The other Side of  hOpE

REVIEW BY WEi jie lam

The refugee crisis is an issue that has not been touched upon by too many directors, perhaps many directors in the Western world lack the perspective and shared experience of refugees who have fled war-torn regions such as Syria. Aki Kaurismaki himself has not went through this plight, however his latest and last film The Other Side of Hope attempts to tackles this timely topic through comedic drama with great success.

The film follows two main characters: Khaled (Sherwan Haji), a Syrian refugee looking for his sister who was lost along the way and Wikstrom (Sakari Kuosmanen), a Finnish salesman who moves away from his alcoholic wife and opens up a restaurant. Inevitably, they cross paths, Khaled and Wikstrom form an unlikely friendship after their initial unfriendly greeting whisky saw them giving each other a bloodied nose. Wikstrom hires Khaled to do menial work at the restaurant. The duo help each other to face comical adversities in a world that they are both somewhat strangers to. The main characters and supporting cast are outsiders to their own world. They tend not to be noticed, often interact with others using very few words, giving a strong feeling of isolation from the strangers around them.   

The vintage elements prevalent in many aspects of the film further this sense of isolation. You could almost be forgiven for thinking it does not take place in contemporary times. This includes its classic Hollywood lighting, the use of old cars, classic interior decor and the rather clear impression that it is shot on film (Kaurismaki is a noted critic of digital cinematography). Kaurismaki also employs the mantra that 'actions speak louder than words', deadpan delivery of both actions and dialogue and more importantly the refrain of dialogue at a few scenes are heavily employed.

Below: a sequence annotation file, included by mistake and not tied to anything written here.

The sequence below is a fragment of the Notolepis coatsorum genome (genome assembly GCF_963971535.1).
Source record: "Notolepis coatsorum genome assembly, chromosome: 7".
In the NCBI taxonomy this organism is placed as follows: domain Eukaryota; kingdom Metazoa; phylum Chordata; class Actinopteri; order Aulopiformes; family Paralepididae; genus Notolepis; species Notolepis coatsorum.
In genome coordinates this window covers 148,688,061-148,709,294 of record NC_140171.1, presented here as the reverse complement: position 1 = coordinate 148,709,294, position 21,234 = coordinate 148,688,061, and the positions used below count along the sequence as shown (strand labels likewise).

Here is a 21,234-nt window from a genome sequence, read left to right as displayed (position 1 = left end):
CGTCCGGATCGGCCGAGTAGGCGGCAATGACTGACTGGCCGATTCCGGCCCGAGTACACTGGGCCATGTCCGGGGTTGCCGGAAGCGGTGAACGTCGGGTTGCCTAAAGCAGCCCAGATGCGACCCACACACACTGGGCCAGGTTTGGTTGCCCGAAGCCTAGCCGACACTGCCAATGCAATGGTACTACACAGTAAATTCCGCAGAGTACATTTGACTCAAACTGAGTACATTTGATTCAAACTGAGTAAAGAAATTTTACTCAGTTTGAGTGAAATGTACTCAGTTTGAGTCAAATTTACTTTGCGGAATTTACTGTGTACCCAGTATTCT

This is all quite deliberate and noticeable, providing many moments of powerful actions that speak a thousand words. It's to be noted that it doesn't really follow normal realistic interactions, however the film is consistent with its usage, naturally creating both the comedic and dramatic moments in the film.

Scenes throughout the film quite often serve as an opportunity for Kaurismaki to leave a political comment on the refugee crisis. In one instance, Wikstrom arranges a forged ID card for Khaled. This illegal process is almost too easy and quick, with the only barrier being a thousand euro fee which Wikstrom covers. Khaled becomes an officially registered citizen in Finland in moments, directly contrasting this is Khaled's earlier experience of going through the government's asylum application process. This even commented upon by the forger hired by Wikstrom, dismissively declaring the ineffectiveness of the official process. 

I found it particularly impressive how Kaurismaki maintains this tone of the two rather conflicting ideals hope and cynicism. Racist thugs harass Khaled throughout the film, illustrating harassment and prejudice refugees will face, commenting that Khaled will very likely always face this antagonism with a lack of help from the native people. However it never ends in dread and is almost always immediately followed by moments of brevity. 

One of the most evident ways in which Kaurismaki excellently creates the film's tone can be seen in the colour palette he employs. The beginning of the film uses darker drab colours which gradually transitions to a softer brighter palette, mirroring the characters' outlook on life changing from hopelessness to hopefulness. 

Kaurismaki's film explores the refugee crisis from a more lighthearted angle than one would expect, however he does this while remaining humane and sincere. While the film delivers a political message that may be more urgent than ever, the film is also a universal tale of human struggle, one which Kaurismaki greatly succeeds in telling.